Sunday, November 02, 2014

Local Sources are More Responsible for Air Pollution in Beijing

Most air pollution in Beijing is actually the result of local emissions of pollutants, which accounted for 64-72 percent of the smog in the Chinese capital last year, according to the latest research from the city's environmental protection agency.

More @ ECNS

Automobile traffic, coal consumption, industrial production and dust were the main sources of the PM2.5 that reduced the air quality in Beijing; they respectively contributed 31.1 percent, 22.4 percent, 18.1 percent and 14.3 percent of the hazardous particles discharged into the city's air. Restaurants, auto repair shops, livestock breeding facilities and building construction and renovation are responsible for the remaining 14.1 percent of PM2.5 discharge.

As for the composition of PM2.5, organic matter (OM), nitrates (NO3-), sulfates (SO42-), crustal elements and ammonium salts (NH4+) took up the largest shares, respectively contributing 26 percent, 17 percent, 16 percent, 12 percent and 11 percent of the total mass of PM2.5 in Beijing's air. The research also showed that secondary particles, i.e., particles formed by gaseous pollutants, accounted for 70 percent of all PM2.5 concentration, and were the primary reason for occasional heavy air pollution.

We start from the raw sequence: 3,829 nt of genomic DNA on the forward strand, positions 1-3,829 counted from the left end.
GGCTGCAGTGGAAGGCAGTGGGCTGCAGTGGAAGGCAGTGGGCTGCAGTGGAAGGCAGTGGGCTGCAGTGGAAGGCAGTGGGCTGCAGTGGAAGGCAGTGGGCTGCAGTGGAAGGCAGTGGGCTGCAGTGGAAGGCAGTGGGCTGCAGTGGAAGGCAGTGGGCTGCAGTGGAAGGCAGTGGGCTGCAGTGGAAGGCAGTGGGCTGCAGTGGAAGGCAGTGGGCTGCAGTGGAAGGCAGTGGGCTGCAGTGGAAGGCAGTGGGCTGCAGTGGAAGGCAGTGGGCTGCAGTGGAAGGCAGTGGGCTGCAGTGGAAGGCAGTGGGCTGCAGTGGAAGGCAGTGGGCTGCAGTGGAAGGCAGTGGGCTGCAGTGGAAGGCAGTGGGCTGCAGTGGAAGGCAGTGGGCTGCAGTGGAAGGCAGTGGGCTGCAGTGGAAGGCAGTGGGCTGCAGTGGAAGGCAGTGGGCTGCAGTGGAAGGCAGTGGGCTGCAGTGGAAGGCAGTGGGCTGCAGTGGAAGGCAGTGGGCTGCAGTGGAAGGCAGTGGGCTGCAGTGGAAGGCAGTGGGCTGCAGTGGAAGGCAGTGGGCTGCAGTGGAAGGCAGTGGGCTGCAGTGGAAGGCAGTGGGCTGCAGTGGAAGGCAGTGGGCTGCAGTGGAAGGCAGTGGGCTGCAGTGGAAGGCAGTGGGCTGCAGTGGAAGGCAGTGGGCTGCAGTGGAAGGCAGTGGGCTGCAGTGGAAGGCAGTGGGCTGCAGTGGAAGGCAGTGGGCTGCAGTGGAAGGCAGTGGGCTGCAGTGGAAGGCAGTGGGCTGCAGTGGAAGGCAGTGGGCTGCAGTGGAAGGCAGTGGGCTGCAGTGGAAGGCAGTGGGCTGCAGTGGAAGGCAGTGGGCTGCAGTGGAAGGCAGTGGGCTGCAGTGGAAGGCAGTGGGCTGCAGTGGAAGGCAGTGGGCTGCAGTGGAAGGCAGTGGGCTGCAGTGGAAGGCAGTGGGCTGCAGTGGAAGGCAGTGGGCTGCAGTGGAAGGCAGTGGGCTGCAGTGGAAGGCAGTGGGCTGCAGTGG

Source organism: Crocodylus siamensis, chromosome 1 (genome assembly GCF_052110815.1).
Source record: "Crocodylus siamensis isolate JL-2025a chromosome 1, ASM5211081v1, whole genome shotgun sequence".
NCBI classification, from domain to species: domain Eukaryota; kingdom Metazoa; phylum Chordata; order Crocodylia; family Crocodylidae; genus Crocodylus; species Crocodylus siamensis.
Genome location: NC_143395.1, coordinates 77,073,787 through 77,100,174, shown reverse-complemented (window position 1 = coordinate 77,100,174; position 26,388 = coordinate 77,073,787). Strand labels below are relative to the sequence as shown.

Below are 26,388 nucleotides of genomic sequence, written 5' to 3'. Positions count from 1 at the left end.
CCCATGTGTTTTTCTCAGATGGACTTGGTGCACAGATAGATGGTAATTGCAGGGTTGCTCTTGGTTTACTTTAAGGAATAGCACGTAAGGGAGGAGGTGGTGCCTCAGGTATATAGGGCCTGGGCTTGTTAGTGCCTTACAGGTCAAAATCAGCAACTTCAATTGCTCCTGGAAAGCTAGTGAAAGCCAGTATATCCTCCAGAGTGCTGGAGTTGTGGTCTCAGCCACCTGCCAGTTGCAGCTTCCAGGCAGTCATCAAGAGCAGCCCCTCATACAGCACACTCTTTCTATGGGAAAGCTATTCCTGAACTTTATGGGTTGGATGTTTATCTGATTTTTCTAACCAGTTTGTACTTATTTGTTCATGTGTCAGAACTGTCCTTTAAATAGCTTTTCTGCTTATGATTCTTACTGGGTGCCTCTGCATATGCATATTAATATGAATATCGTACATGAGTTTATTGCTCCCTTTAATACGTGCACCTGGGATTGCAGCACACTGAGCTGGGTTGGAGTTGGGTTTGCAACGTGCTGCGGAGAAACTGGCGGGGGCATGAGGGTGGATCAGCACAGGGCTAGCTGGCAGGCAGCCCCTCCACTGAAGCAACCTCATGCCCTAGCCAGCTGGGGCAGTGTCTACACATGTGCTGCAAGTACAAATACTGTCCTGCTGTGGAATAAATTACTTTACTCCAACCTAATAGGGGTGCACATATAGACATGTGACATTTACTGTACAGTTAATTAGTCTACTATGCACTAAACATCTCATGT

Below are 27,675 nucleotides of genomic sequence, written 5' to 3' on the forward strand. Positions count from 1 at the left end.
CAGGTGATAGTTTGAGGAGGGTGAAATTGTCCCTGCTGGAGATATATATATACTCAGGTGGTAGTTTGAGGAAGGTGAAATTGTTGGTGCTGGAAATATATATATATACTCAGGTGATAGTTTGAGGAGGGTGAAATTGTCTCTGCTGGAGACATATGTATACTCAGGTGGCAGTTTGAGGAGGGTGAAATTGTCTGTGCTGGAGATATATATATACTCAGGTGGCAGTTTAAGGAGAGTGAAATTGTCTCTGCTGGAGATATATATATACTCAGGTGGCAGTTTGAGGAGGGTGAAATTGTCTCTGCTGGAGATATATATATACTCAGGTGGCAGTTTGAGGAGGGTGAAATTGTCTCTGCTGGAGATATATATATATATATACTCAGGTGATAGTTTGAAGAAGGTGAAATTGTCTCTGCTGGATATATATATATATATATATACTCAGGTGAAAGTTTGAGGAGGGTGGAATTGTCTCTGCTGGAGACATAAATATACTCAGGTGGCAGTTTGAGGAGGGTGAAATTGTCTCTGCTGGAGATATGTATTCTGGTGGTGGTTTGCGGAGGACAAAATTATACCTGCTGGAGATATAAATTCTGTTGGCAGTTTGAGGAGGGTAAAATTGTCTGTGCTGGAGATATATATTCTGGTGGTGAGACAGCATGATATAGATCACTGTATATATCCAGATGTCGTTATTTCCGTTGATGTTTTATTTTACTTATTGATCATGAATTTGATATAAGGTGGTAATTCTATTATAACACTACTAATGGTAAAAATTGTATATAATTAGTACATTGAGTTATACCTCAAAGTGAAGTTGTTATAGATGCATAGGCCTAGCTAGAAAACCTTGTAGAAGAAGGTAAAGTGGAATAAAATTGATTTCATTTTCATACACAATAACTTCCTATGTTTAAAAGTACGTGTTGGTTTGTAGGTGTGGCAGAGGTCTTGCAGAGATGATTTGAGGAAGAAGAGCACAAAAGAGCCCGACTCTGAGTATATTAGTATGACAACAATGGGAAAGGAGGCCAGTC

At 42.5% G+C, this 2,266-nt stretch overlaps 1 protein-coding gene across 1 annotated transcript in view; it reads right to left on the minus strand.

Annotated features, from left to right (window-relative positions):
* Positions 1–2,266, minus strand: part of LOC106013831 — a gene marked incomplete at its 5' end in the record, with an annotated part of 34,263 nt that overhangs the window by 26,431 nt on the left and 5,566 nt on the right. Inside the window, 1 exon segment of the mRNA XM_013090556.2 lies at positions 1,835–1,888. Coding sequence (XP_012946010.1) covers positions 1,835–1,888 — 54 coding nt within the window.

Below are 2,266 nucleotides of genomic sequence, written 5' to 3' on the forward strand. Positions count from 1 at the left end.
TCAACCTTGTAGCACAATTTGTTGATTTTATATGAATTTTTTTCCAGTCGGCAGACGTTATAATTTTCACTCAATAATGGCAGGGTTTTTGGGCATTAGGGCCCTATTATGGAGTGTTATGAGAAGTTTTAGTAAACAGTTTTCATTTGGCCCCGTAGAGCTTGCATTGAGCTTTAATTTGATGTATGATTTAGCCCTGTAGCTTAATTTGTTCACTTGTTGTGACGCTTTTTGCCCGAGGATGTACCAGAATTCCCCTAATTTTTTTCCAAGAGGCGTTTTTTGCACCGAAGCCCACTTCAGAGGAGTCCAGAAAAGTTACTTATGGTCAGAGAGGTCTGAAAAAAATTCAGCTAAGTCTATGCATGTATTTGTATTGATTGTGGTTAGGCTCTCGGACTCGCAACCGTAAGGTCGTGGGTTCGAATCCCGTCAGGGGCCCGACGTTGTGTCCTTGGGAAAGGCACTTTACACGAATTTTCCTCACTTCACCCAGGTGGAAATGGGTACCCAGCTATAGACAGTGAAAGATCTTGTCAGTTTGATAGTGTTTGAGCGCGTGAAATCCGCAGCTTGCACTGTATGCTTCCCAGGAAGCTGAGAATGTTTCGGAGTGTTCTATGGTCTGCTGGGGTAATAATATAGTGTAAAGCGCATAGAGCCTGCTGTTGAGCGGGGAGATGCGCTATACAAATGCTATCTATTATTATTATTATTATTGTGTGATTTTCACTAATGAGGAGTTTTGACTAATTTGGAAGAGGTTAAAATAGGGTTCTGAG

Automobiles also contributed considerably to the city's soaring PM2.5 readings. Apart from directly emitting polluting elements, vehicles also served as "blenders," stirring up dust in city streets.
Since cross-region transfer still constituted 28-36 percent of the PM2.5 mass concentration in Beijing, the research report urged joint efforts with Beijing's neighboring Tianjin Municipality and Hebei Province to reduce the region's overall emissions of pollutants.

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